Copyright 1999 Reed Business Information, Inc.

Product Details

  • File Size: 704 KB
  • Print Length: 198 pages
  • Publisher: Mariner Books (May 22, 2000)
  • Sold by: Amazon Digital Services, Inc.
  • Language: English
  • ASIN: B003K16PBE
  • Text-to-Speech: Not enabled
  • X-Ray:
  • Word Wise: Enabled
  • Lending: Not Enabled
  • Amazon Best Sellers Rank: #2,951 Paid in Kindle Store (See Top 100 Paid in Kindle Store)
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Customer Reviews

Most Helpful Customer Reviews
183 of 203 people found the following review helpful
5.0 out of 5 stars Story telling at its best... June 26, 2000
I loved reading Jhumpa Lahiri's 'Interpreter of Maladies'.
Being an Indian myself, I'm tired of reading books that package India's 'exoticism' to the West. Jhumpa Lahiri's stories do not revolve around the "Indianness" of the characters.India is always in the background, but the characters and their emotions are simply human.
In the 'Interpreter of Maladies', Ms. Lahiri's breathtakingly beautiful, yet simple style of storytelling tells you a story about people who just happen to be Indian.The narrative she employs is very humane, with a lot of attention to detail. The stories are strong and delicate at the same time.
I particularly enjoyed the title story 'Interpreter of Maladies' and the last story 'The Third and Final continent'.
Another aspect of her writing I particularly liked is that she doesn't drown the story in style. The narrative occupies centerstage and the story telling is natural, not contrived.
Looking forward to her next book
Mekhala Vasthare
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93 of 106 people found the following review helpful
4.0 out of 5 stars Defining moments November 20, 2003
By S. Park
Structure-wise the book is a showcase of point of views, which makes one feel as if the book was intended as a study on writing styles. Stories are written in the first person voice (as a Indian girl, as a just married Indian man), in third person voice, and as an intrusive author (in "the treatment of Bibi Haldar"). Events mostly take place in the greater Boston area (which may explain the book's popularity in New England) and Bengal, India. The WSJ review on the back cover is misleading in that not all stories concern immigrants (two short stories concern Indians living in India). However each story has at least one Indian protagonist.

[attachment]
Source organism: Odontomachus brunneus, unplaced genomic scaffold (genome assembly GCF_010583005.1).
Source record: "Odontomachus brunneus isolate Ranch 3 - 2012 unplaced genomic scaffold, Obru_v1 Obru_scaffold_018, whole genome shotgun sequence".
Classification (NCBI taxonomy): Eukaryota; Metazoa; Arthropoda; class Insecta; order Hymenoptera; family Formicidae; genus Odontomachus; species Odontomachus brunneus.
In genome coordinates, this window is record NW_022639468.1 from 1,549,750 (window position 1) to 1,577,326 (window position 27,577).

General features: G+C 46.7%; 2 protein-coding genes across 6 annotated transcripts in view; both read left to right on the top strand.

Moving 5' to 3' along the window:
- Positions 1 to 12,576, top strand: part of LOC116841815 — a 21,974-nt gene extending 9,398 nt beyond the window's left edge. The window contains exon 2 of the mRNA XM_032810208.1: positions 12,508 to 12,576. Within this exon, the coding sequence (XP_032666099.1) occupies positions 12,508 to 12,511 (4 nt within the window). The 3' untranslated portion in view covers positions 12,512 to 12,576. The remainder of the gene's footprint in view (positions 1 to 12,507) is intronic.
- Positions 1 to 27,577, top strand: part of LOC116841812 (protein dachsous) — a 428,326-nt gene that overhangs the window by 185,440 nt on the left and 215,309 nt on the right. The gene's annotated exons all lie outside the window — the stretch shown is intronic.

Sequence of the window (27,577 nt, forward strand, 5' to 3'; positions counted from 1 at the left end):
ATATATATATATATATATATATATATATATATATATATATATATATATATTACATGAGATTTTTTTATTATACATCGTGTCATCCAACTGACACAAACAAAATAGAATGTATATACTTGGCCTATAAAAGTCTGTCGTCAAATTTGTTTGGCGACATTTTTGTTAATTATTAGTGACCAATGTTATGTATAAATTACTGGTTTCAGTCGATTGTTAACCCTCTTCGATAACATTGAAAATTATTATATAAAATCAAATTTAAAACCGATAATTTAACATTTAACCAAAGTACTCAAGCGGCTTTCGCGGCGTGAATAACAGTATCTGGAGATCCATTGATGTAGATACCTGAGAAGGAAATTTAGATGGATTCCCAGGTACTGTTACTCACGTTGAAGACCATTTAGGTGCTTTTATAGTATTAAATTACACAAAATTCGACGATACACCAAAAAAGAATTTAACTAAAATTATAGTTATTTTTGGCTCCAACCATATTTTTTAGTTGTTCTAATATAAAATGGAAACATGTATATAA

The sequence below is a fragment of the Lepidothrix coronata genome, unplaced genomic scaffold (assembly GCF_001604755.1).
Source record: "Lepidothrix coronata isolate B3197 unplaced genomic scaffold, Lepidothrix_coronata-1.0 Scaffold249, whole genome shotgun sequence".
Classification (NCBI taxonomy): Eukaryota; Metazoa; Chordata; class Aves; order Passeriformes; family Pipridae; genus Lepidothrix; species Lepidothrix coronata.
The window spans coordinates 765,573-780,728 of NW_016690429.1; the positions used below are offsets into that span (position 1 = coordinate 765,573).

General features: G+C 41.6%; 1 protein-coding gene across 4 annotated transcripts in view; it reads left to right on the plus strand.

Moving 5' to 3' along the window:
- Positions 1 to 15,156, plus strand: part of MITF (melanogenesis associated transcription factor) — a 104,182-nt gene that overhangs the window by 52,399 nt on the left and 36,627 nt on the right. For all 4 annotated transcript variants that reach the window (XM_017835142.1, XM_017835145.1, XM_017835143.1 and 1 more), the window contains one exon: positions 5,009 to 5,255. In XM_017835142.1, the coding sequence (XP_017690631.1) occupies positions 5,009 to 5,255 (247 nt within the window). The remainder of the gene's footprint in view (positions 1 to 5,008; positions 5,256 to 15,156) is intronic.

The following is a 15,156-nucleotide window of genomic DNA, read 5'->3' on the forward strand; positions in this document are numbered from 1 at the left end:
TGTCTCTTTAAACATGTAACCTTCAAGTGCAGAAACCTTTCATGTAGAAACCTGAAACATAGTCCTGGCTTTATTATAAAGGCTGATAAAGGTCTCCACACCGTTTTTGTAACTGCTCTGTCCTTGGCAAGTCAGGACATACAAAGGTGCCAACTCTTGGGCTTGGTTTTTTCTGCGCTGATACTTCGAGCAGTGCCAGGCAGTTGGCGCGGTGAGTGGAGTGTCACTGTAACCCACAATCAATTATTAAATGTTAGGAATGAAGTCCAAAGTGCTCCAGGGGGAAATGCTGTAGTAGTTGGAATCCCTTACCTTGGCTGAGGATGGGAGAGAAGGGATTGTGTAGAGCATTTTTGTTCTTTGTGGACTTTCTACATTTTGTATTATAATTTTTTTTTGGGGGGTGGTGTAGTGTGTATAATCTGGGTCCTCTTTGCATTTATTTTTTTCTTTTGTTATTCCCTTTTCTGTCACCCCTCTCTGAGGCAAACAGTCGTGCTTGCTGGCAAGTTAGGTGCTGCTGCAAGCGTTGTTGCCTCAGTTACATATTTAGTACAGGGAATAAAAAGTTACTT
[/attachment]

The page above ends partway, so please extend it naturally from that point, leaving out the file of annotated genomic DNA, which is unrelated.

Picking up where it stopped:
The stories concern snapshots of lives, defining moments of characters. By "defining moments" I do not mean anything grand. These are moments that occur in everyday life, events so banal that they seem negligible at first sight. Yet those moments impact the protagonists in the way that life becomes no longer the same for them. By confessing that their miscarried baby was a boy over a forced (the electricity went out) candle-light dinner, a deteriorating marriage is salvaged (in "a temporary matter"); a seven year old boy's compliment "you are sexy" induces her relationship with a married man to end (upon hearing it she suddenly realizes she is not unique -- in "sexy").
Lahiri is a meticulous writer. You will almost be able to smell her egg curries and feel her bright colored saris. But it is really her quiet, suggestive prose that makes one want more.
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40 of 46 people found the following review helpful
4.0 out of 5 stars Don't read this review, read the book April 19, 2000
By Ishmael
I don't want to give five stars to Jhumpa Lahiri because I feel that if I do, there will be no place left for improvement (not that there is). "Interpreter of Maladies" is probably one of the best short story collections I have ever read in my life. Unlike many of my other favorite authors (let's say Marquez), Lahiri is consistent in her quality of writing throughout the book. At a first glance her themes seem very commonplace, but her language is so eloquent, her sense of mood and detail so subtle, that everything simple turns into profound. The next day I had finished reading Lahiri's book, she won the Pulitzer Prize -- but again, who cares. The only thing that matters to me is that Lahiri has given me a new hope in modern literature. Enjoy!